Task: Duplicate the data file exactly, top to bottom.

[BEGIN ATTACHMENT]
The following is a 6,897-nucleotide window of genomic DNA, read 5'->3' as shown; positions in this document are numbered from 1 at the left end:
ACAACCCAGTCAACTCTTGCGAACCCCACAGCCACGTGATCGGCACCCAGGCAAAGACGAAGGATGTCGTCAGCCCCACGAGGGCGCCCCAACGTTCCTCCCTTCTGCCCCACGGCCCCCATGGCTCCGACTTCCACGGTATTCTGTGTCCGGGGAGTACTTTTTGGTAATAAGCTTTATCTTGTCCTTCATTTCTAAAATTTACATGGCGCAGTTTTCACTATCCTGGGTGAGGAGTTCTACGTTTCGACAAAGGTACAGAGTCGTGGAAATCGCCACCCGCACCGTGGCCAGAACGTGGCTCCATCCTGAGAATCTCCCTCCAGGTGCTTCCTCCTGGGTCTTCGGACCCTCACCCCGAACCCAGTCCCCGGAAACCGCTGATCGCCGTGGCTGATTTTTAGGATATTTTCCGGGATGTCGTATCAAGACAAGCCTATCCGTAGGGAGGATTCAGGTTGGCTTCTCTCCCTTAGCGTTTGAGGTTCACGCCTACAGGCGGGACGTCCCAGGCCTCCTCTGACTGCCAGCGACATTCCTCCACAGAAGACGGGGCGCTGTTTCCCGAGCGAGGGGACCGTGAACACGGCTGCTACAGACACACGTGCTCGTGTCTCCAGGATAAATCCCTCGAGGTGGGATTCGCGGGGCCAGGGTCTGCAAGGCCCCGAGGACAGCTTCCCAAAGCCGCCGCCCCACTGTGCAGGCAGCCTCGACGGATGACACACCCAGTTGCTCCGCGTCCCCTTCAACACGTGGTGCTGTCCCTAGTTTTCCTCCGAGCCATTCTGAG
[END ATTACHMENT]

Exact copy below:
The following is a 6,897-nucleotide window of genomic DNA, read 5'->3' as shown; positions in this document are numbered from 1 at the left end:
ACAACCCAGTCAACTCTTGCGAACCCCACAGCCACGTGATCGGCACCCAGGCAAAGACGAAGGATGTCGTCAGCCCCACGAGGGCGCCCCAACGTTCCTCCCTTCTGCCCCACGGCCCCCATGGCTCCGACTTCCACGGTATTCTGTGTCCGGGGAGTACTTTTTGGTAATAAGCTTTATCTTGTCCTTCATTTCTAAAATTTACATGGCGCAGTTTTCACTATCCTGGGTGAGGAGTTCTACGTTTCGACAAAGGTACAGAGTCGTGGAAATCGCCACCCGCACCGTGGCCAGAACGTGGCTCCATCCTGAGAATCTCCCTCCAGGTGCTTCCTCCTGGGTCTTCGGACCCTCACCCCGAACCCAGTCCCCGGAAACCGCTGATCGCCGTGGCTGATTTTTAGGATATTTTCCGGGATGTCGTATCAAGACAAGCCTATCCGTAGGGAGGATTCAGGTTGGCTTCTCTCCCTTAGCGTTTGAGGTTCACGCCTACAGGCGGGACGTCCCAGGCCTCCTCTGACTGCCAGCGACATTCCTCCACAGAAGACGGGGCGCTGTTTCCCGAGCGAGGGGACCGTGAACACGGCTGCTACAGACACACGTGCTCGTGTCTCCAGGATAAATCCCTCGAGGTGGGATTCGCGGGGCCAGGGTCTGCAAGGCCCCGAGGACAGCTTCCCAAAGCCGCCGCCCCACTGTGCAGGCAGCCTCGACGGATGACACACCCAGTTGCTCCGCGTCCCCTTCAACACGTGGTGCTGTCCCTAGTTTTCCTCCGAGCCATTCTGAG